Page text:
From there, driving your own car or renting a car is the best way to get around Olympic National Park. It takes three hours, give or take, to drive from the airport to popular destinations in Olympic National Park
There are no sightseeing shuttles inside the park. Public transportation outside the park is limited.
I recommend 3-5 full days at Olympic National Park. If you have less time, it's still worthwhile to pick a highlight or two like Hurricane Ridge or Hoh Rainforest.
On my first two visits to Olympic, we were already in the region for a family reunion. We just picked one thing and took a few hours to drive out and enjoy it.
On my most recent trip with my sisters, we spent five full days exploring Olympic National Park. We wanted to see it slowly, so we didn't see everything, but that gave us plenty of time to really enjoy the mountains, beaches, lakes, forests, and waterfalls that fill this breathtaking park.
When to Go
Summer is the best time to visit Olympic National Park because high temperatures are usually 60-80 degrees (F) and it's less rainy than other times of the year.
Summer is also the most crowded season. Aim for weekdays or after Labor Day to avoid peak crowds.
Olympic National Park is open year-round, and it's spectacular any time of year. Pack layers and rain gear no matter when you go.
Currently, the fee to enter Olympic National Park is $30 per vehicle. This fee is good for seven consecutive days.
I had my America the Beautiful annual parks pass, so we didn't have to pay the fee. It cost $80 and I've used it to visit Olympic, Grand Canyon, Arches, Canyonlands, and Denali National Parks this year. Without the pass, we would have paid $140 (so far).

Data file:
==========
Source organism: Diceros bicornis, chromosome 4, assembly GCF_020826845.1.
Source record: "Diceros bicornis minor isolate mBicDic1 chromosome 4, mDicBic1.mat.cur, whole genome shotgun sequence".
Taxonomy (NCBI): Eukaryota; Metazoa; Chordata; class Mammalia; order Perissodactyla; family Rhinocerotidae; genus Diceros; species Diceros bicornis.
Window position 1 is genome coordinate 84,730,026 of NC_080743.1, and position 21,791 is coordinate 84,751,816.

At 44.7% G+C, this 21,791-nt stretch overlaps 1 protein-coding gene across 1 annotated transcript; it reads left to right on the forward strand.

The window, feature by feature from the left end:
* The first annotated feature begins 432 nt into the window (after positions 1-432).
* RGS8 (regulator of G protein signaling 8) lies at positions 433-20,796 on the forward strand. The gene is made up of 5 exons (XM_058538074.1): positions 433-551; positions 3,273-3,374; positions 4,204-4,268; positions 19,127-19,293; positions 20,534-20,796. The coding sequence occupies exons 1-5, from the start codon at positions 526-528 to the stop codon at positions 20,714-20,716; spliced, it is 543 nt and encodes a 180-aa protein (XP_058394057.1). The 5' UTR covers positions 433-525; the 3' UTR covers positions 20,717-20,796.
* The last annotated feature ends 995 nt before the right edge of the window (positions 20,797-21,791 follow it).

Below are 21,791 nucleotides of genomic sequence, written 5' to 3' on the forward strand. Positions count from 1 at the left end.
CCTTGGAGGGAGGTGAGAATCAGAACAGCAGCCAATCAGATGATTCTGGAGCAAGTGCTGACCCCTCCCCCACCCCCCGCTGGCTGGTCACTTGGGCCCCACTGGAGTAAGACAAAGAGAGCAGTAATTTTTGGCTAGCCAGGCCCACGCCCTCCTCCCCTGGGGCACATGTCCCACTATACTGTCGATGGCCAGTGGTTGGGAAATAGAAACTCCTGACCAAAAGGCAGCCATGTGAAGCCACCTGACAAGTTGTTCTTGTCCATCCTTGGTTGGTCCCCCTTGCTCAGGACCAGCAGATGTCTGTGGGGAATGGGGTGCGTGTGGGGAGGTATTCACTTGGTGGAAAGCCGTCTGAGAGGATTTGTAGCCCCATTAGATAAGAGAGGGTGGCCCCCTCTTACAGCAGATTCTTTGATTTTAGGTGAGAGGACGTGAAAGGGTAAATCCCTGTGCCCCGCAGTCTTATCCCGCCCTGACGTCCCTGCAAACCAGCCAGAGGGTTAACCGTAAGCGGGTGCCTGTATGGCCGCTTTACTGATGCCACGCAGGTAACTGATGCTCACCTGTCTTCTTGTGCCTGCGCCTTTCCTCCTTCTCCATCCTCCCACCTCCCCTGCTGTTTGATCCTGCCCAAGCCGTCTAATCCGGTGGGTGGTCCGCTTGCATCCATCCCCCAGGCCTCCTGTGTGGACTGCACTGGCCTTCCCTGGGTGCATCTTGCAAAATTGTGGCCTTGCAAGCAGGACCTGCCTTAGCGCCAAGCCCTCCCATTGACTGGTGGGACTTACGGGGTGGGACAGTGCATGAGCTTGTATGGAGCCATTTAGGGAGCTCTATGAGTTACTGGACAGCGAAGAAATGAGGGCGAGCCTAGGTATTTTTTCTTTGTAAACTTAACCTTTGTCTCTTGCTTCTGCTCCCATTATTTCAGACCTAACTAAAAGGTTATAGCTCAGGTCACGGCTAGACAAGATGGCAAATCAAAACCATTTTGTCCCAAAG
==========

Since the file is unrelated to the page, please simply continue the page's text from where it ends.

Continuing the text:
Related: 4 Ways to Save on National Park Fees
Expect mobile phone service and Wifi to be spotty or non-existent in Olympic National Park. Service is more reliable in towns like Fork and Port Angeles, but in general, I'd go with low expectations.
Between my phone (T-Mobile) and my sister's (Verizon), I was able to call my husband and kids at least once a day. Texts always got through sooner or later. But mostly, I just stopped worrying about my phone because connectivity was so unreliable. And I had a better vacation for it.
There are SO MANY fun things to do at Olympic National Park. But one of my favorite things about my recent trip to Olympic with my sisters is that we didn't try to cram in too many of them.
Instead, we carried sandwiches and stadium cushions and made ourselves comfortable at whatever gorgeous spot we visited. And personally, I couldn't get enough beach time.
I hope that our experience will help your family plan a fantastic trip to Olympic National Park.